EMANCIPATION PROCLAMATION Drafted in 1862 and put into effect on January 1, 1863, the Emancipation Proclamation was an executive order issued by President Abraham Lincoln in which he declared that "all persons held as slaves within any State, or designated part of a State, the people whereof shall then be in rebellion against the United States, shall be then, thenceforward, and forever free."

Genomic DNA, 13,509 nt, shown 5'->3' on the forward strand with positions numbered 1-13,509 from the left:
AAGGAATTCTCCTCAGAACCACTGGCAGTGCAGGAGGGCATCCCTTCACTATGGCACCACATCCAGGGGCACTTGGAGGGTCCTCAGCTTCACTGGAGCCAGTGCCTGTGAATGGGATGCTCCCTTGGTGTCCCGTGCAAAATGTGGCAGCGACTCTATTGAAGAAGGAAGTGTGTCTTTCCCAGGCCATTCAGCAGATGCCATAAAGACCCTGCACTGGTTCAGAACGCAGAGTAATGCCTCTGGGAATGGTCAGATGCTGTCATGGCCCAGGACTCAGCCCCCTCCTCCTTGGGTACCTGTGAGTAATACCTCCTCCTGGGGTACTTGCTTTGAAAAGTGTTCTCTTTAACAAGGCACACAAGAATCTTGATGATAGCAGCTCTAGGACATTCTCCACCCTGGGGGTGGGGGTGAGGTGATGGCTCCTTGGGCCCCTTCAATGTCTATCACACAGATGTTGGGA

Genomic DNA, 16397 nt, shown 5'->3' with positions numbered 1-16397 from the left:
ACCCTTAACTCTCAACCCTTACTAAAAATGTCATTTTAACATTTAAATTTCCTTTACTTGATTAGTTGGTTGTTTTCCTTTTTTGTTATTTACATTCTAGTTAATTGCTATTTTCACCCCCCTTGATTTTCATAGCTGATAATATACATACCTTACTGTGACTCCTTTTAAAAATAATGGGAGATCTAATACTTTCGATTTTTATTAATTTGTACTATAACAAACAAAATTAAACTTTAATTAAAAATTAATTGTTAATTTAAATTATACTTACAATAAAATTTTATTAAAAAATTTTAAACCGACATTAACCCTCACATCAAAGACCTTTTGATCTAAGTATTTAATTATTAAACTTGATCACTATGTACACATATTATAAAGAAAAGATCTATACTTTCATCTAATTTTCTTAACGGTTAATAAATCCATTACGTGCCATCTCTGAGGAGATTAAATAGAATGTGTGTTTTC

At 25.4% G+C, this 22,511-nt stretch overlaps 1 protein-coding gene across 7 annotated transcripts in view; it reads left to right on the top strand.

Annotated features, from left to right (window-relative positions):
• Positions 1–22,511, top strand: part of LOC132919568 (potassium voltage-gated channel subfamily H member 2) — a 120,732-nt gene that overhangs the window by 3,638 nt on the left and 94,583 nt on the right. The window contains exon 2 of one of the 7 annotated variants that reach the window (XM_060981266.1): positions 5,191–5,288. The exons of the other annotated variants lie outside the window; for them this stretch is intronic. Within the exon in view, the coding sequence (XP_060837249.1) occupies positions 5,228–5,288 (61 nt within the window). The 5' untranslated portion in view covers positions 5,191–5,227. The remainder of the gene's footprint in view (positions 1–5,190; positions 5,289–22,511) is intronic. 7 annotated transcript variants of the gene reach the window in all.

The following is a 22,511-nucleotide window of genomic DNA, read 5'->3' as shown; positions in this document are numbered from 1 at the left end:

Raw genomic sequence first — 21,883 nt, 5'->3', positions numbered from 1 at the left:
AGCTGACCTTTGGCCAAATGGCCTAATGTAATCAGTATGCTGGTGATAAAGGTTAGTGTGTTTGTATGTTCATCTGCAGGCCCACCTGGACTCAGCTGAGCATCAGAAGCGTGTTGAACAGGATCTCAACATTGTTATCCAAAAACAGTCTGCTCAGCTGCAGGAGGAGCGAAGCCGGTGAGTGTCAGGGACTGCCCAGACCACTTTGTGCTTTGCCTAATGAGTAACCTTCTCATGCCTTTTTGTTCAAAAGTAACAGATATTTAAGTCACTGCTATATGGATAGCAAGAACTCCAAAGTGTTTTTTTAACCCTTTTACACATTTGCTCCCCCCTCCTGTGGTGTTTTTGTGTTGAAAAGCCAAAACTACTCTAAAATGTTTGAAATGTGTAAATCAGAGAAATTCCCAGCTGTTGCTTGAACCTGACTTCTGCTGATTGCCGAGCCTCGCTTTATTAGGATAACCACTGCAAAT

Contrary to the popular view that the Emancipation Proclamation was an abolitionist-inspired effort to summarily destroy the institution of slavery in the United States, its terminology leaves little doubt that it was basically a strategic military maneuver to save the Union during the Civil War. It was hoped that the Proclamation would have the effect of creating a climate of confusion in the Confederacy, and that southern slaves would lay down their tools, escape, and ultimately rally to the Union forces as enlistees. In fact, the Proclamation contained an open invitation to this effect — an invitation that was designed not only to cripple the southern labor force, but to strengthen the Union's manpower military position as well. Further evidence that the Emancipation Proclamation was not an abolitionist-inspired document relates to the fact that all slaves were not freed by it. Only slaves in those areas still in rebellion against the United States were affected. Excluded from its provisions were nearly one million African American slaves in the four Union slave states (Maryland, Missouri, Kentucky and Delaware), as well as those slaves in large portions of Louisiana and Virginia (including West Virginia), which were then under Union control. See also: GREAT EMANCIPATOR.